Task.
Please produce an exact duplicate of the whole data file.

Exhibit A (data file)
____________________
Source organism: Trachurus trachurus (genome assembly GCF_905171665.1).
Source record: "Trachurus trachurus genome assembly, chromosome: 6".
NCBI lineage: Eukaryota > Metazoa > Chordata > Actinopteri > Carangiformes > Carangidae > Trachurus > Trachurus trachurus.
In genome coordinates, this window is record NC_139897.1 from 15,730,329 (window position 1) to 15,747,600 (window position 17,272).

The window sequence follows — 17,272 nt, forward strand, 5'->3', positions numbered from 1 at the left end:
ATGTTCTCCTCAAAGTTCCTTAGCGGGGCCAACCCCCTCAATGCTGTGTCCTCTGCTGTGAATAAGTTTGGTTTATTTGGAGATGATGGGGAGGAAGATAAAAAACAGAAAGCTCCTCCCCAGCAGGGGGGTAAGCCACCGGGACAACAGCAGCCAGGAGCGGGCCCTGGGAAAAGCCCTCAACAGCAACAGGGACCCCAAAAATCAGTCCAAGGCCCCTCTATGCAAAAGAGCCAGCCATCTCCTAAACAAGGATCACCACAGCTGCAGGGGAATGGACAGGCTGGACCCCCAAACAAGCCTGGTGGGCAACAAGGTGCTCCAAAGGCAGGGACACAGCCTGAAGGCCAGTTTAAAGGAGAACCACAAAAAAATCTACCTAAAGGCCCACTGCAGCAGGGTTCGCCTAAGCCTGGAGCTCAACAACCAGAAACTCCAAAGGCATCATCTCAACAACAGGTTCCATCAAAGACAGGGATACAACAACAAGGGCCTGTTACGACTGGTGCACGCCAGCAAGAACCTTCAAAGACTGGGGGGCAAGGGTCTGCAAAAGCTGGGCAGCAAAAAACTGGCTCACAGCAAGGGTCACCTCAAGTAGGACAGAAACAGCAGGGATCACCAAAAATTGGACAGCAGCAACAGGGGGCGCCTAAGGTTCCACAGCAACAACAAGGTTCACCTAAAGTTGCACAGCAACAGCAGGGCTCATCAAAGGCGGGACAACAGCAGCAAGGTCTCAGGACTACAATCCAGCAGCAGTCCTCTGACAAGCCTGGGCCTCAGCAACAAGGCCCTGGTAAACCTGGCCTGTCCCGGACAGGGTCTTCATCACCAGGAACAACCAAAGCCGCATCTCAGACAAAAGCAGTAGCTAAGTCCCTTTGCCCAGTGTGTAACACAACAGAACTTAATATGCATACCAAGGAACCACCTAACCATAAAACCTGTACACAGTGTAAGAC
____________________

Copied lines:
Source organism: Trachurus trachurus (genome assembly GCF_905171665.1).
Source record: "Trachurus trachurus genome assembly, chromosome: 6".
NCBI lineage: Eukaryota > Metazoa > Chordata > Actinopteri > Carangiformes > Carangidae > Trachurus > Trachurus trachurus.
In genome coordinates, this window is record NC_139897.1 from 15,730,329 (window position 1) to 15,747,600 (window position 17,272).

The window sequence follows — 17,272 nt, forward strand, 5'->3', positions numbered from 1 at the left end:
ATGTTCTCCTCAAAGTTCCTTAGCGGGGCCAACCCCCTCAATGCTGTGTCCTCTGCTGTGAATAAGTTTGGTTTATTTGGAGATGATGGGGAGGAAGATAAAAAACAGAAAGCTCCTCCCCAGCAGGGGGGTAAGCCACCGGGACAACAGCAGCCAGGAGCGGGCCCTGGGAAAAGCCCTCAACAGCAACAGGGACCCCAAAAATCAGTCCAAGGCCCCTCTATGCAAAAGAGCCAGCCATCTCCTAAACAAGGATCACCACAGCTGCAGGGGAATGGACAGGCTGGACCCCCAAACAAGCCTGGTGGGCAACAAGGTGCTCCAAAGGCAGGGACACAGCCTGAAGGCCAGTTTAAAGGAGAACCACAAAAAAATCTACCTAAAGGCCCACTGCAGCAGGGTTCGCCTAAGCCTGGAGCTCAACAACCAGAAACTCCAAAGGCATCATCTCAACAACAGGTTCCATCAAAGACAGGGATACAACAACAAGGGCCTGTTACGACTGGTGCACGCCAGCAAGAACCTTCAAAGACTGGGGGGCAAGGGTCTGCAAAAGCTGGGCAGCAAAAAACTGGCTCACAGCAAGGGTCACCTCAAGTAGGACAGAAACAGCAGGGATCACCAAAAATTGGACAGCAGCAACAGGGGGCGCCTAAGGTTCCACAGCAACAACAAGGTTCACCTAAAGTTGCACAGCAACAGCAGGGCTCATCAAAGGCGGGACAACAGCAGCAAGGTCTCAGGACTACAATCCAGCAGCAGTCCTCTGACAAGCCTGGGCCTCAGCAACAAGGCCCTGGTAAACCTGGCCTGTCCCGGACAGGGTCTTCATCACCAGGAACAACCAAAGCCGCATCTCAGACAAAAGCAGTAGCTAAGTCCCTTTGCCCAGTGTGTAACACAACAGAACTTAATATGCATACCAAGGAACCACCTAACCATAAAACCTGTACACAGTGTAAGAC